Assessing the near-term prospects as Syria enters post-Assad era
In recent weeks the Assad government has lost control of more cities and border checkpoints. Its army is unable or unwilling to retake them.
The Kurdish people to the east, though divided on their political future, are slipping out of Damascus’s authority – and with them, much of the country’s limited oil wealth.
There are several scenarios for the country, but none of them sees much chance that the present regime can continue to govern the country as it once existed.
One option, much in the news recently, is to use chemical weapons against the Free Syrian Army (FSA) and cities under its control. This, however, is unlikely.
The FSA does not operate in large units that would be vulnerable to chemical weapons. Using them in cities would be a shocking human rights violation that would force Russia and China to reevaluate support for Assad and likely lead to immediate retaliation from Turkish or NATO air strikes on chemical weapons sites, air bases, and command-control centers. Assad himself would be a target, as was Qadhafi in Libya last year. Further, orders to use such weapons would lead many in the Syrian army to refuse them or desert, either on moral grounds or the sobering assessment that anyone culpable of such an act would face harsh justice at the hands of a judge or mob.
Facing protracted civil war and national disintegration, the Syrian army may stage a coup d’état, ousting Assad and proclaiming a “national unity government.” This would be difficult to bring about. Most authoritarian regimes, Assad’s among them, ensure that key military commands are in the hands of family members and trusted friends, not professional soldiers with national interests at heart.
The Assad regime originated in a military coup and it took steps to see that another could not happen. Further, the Sunni majority population and their military forces are unlikely to accept a new government so constituted.
The tide is with the rebels and the examples of Egypt and Yemen demonstrate that changes at the top do not ensure meaningful change.
The Assad government may seek to salvage something of their control of the country by retreating to an Alawite/Shia redoubt and establishing a rump state or autonomous region there. The Mediterranean coastal region would be the most promising place as it has the highest proportion of Alawite/Shia people, it lies near Alawite/Shia parts of Lebanon and Turkey, and its ports offer reliable lines of communication to Russian and Iranian allies.
This scenario could be part of a negotiated settlement: Some in Turkey might see it as the swiftest end to turmoil on its borders and a way to prevent an influx of millions of Alawite/Shia refugees; the U.S. and EU might support it as the swiftest path to regional stability; Russia and Iran will almost certainly support it as a way to salvage a modicum of influence in the region.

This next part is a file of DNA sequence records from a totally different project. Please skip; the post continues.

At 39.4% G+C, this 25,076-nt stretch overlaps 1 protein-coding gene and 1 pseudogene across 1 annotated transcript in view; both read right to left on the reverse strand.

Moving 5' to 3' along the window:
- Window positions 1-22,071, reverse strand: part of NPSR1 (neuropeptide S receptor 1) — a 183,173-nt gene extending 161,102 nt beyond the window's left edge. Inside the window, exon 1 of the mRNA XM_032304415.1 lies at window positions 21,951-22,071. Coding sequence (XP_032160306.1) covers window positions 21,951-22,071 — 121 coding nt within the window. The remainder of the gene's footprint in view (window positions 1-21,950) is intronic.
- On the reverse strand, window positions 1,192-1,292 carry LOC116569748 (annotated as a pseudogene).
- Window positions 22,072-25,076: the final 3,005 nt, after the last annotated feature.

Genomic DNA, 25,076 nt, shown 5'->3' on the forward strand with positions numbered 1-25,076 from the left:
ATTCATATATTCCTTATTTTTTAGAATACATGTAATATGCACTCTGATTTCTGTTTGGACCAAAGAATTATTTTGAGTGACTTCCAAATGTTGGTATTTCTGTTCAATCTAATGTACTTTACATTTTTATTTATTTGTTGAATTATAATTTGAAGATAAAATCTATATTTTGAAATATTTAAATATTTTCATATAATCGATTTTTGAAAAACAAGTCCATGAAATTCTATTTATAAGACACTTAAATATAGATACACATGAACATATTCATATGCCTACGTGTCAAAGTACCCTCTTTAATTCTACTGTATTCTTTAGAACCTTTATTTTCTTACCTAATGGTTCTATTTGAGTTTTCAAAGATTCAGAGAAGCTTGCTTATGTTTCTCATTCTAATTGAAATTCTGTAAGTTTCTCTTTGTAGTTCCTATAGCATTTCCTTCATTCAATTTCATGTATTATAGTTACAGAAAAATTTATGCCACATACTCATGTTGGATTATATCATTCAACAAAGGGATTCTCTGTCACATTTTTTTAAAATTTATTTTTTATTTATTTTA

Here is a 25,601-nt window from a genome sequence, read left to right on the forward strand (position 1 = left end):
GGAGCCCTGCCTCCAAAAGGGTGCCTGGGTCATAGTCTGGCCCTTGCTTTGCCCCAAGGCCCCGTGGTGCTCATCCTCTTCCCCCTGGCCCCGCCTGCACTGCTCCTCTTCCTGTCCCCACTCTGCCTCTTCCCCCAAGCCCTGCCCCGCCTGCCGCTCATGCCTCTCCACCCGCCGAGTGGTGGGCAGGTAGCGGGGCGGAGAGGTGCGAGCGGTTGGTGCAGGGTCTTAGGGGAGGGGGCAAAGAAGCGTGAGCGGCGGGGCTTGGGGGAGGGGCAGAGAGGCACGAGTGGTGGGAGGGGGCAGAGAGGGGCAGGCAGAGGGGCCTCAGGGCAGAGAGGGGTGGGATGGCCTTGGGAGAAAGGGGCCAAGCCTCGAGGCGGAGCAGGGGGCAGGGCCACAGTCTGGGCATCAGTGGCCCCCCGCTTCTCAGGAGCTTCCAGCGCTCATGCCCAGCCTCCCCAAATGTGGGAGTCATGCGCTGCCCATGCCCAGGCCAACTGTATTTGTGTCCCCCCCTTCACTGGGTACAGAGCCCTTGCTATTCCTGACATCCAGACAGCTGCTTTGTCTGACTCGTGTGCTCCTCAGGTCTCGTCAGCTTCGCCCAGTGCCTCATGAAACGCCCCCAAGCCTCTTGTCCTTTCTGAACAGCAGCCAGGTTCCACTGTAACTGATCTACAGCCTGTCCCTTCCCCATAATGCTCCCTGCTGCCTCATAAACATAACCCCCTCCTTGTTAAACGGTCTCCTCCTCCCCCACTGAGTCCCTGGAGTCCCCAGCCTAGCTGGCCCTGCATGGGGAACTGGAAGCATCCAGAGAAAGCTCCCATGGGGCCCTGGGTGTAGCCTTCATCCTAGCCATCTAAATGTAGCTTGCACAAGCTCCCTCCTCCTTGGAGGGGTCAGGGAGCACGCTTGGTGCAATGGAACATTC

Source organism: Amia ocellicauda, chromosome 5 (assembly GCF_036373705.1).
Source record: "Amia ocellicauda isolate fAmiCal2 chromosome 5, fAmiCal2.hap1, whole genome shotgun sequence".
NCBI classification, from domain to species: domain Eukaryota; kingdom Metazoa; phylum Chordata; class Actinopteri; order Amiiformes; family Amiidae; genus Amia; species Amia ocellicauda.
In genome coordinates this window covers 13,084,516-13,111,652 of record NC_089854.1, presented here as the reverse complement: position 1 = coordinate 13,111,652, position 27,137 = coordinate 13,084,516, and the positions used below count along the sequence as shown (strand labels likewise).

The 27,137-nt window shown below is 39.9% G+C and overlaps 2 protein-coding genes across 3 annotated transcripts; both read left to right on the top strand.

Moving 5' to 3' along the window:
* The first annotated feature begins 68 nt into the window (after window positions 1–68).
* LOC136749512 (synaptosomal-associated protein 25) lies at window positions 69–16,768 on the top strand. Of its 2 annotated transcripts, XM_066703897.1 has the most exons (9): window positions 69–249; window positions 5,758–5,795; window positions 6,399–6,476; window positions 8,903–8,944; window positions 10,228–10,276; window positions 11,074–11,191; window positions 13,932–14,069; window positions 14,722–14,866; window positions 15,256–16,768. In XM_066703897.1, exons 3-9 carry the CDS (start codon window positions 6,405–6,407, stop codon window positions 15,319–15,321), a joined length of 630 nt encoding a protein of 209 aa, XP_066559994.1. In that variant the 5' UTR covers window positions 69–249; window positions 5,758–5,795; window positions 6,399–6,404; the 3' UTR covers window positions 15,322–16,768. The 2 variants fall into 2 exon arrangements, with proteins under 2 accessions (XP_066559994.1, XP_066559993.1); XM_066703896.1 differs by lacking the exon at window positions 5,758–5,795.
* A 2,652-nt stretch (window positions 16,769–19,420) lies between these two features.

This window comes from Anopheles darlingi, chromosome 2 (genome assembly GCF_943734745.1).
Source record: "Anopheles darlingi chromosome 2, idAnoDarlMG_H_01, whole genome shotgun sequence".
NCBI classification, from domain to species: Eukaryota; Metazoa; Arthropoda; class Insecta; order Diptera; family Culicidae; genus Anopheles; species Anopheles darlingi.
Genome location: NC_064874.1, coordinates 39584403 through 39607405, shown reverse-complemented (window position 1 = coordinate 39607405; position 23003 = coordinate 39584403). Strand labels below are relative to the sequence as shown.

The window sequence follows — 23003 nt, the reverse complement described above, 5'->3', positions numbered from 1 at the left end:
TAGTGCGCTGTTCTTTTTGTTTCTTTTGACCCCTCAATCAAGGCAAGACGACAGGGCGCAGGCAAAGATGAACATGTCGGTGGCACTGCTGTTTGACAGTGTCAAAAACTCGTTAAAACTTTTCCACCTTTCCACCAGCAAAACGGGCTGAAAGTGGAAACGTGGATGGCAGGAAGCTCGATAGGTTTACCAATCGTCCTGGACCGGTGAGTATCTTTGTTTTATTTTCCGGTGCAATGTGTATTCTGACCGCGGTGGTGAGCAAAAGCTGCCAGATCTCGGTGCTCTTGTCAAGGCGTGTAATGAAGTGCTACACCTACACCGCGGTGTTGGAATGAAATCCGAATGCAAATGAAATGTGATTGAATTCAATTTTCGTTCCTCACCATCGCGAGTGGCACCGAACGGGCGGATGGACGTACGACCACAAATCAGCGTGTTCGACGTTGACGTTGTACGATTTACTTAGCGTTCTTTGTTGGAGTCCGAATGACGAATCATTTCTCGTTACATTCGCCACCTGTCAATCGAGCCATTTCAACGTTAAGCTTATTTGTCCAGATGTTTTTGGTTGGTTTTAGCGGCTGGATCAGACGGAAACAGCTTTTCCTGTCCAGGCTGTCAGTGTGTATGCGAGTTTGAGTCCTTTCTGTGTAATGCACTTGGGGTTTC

Considerable opposition to a redoubt will exist as well. Syrian rebels will see such a region as a place for the Assad regime to reconstitute itself, play upon divisions inside the rest of Syria, and one day reassert control over the country.
Outside forces, especially Saudi Arabia and Israel, want Shia/Iranian influence eliminated from Syria root and branch, and they see no need to sacrifice long-term strategic interests for an expeditious end to the fighting. There would also be opposition from some in the Turkish government as an Alawite/Shia redoubt introduces the principle of fragmentation of sovereignty.
That would encourage Syrian Kurds to follow suit and pursue ties with Kurdish Iraq. This in turn would encourage Kurdish separatism in Turkey – a dreaded prospect in Ankara as it portends the loss of a large swathe of the country.
Finally, the Assad government may continue the war largely as is, using air strikes on rebel forces and the cities they control. This will reduce casualties and strains on the Syrian army, which is battered down and demoralized after a year of fighting, the last six months of which have been loss after loss.
Assad may hope that continued stalemate in the regions he continues to control will lead to war-weariness in the public, fissures in the Free Syrian Army, and disaffection among the rebels’ foreign supporters.
However, this strategy is unlikely to yield the desired effects nor can it be conducted for a protracted period. The Syrian army has been losing ground rapidly in recent months and will likely face large-scale desertions, if not mutinies.
Assad’s grasp has been slipping steadily since the popular uprising shifted from peaceful protest to armed uprising a year ago. It is increasingly clear that neither he nor his regime can continue to govern.
The FSA is simply too numerous and well supported, both internally and internationally. Attention is shifting to a post–Assad country which unfortunately may be as convoluted and violent as the ongoing uprising.
Brian M Downing is a political/military analyst and author of The Military Revolution and Political Change and The Paths of Glory: War and Social Change in America from the Great War to Vietnam. He can be reached at firstname.lastname@example.org.